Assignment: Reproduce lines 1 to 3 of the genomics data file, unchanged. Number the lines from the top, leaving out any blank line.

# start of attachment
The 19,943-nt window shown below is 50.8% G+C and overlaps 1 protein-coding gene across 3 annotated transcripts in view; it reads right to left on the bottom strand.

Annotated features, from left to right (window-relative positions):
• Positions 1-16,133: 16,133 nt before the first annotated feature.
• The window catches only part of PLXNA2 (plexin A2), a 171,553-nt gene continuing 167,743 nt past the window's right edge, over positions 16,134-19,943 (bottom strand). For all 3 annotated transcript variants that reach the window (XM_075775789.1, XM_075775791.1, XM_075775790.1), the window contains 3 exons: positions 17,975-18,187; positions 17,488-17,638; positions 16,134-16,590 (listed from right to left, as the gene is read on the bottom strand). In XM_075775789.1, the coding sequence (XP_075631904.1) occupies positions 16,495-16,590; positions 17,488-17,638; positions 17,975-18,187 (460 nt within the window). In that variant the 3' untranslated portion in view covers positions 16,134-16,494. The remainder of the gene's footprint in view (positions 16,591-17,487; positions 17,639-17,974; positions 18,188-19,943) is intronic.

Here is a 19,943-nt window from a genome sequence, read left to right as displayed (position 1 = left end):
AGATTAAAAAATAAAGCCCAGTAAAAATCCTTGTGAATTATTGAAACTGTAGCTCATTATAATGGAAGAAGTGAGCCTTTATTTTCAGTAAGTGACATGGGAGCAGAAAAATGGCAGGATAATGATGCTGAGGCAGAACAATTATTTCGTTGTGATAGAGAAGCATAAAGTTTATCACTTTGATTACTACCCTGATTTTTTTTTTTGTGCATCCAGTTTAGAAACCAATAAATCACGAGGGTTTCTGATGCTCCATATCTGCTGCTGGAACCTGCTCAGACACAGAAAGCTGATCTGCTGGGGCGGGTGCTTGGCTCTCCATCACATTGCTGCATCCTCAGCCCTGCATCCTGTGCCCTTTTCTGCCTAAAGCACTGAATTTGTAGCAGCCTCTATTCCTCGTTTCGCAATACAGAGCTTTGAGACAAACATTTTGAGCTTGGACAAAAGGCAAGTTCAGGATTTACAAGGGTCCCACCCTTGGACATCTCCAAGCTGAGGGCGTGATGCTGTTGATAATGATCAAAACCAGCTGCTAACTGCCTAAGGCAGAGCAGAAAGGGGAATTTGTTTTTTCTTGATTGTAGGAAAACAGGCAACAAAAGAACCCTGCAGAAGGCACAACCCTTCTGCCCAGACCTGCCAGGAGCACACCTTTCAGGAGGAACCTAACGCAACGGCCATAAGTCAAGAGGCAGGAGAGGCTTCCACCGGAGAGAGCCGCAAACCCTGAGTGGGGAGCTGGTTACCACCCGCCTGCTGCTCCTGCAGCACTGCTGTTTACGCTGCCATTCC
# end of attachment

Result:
The 19,943-nt window shown below is 50.8% G+C and overlaps 1 protein-coding gene across 3 annotated transcripts in view; it reads right to left on the bottom strand.

Annotated features, from left to right (window-relative positions):
• Positions 1-16,133: 16,133 nt before the first annotated feature.